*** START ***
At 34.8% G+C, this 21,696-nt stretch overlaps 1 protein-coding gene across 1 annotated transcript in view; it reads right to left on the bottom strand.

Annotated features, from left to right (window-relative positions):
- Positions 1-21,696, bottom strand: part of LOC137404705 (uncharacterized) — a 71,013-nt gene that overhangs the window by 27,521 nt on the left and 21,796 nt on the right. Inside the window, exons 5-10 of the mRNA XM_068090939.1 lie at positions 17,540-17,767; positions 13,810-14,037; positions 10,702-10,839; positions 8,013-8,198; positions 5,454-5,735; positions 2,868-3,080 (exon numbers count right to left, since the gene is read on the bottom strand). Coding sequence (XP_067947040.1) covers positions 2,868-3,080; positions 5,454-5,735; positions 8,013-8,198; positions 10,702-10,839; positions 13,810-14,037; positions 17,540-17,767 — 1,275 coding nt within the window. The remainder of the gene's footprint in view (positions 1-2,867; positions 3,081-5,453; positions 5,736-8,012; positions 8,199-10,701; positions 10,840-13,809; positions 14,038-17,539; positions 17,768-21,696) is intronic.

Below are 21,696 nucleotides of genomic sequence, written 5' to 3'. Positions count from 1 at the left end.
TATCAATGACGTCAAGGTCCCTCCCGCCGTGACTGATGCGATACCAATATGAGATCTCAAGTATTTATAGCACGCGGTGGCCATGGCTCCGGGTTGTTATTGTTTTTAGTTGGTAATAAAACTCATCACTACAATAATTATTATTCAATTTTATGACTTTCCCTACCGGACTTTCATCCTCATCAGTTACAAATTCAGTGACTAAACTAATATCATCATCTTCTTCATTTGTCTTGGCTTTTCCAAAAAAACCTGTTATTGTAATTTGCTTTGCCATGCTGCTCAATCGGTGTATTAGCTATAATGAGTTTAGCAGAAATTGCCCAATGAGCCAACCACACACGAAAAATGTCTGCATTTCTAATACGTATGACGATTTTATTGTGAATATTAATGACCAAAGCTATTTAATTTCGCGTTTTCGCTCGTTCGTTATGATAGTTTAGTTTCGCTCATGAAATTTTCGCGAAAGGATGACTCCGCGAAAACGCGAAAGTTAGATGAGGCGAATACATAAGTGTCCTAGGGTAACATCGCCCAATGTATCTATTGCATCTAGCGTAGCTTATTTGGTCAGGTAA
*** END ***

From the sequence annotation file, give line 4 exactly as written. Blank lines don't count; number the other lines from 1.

Below are 21,696 nucleotides of genomic sequence, written 5' to 3'. Positions count from 1 at the left end.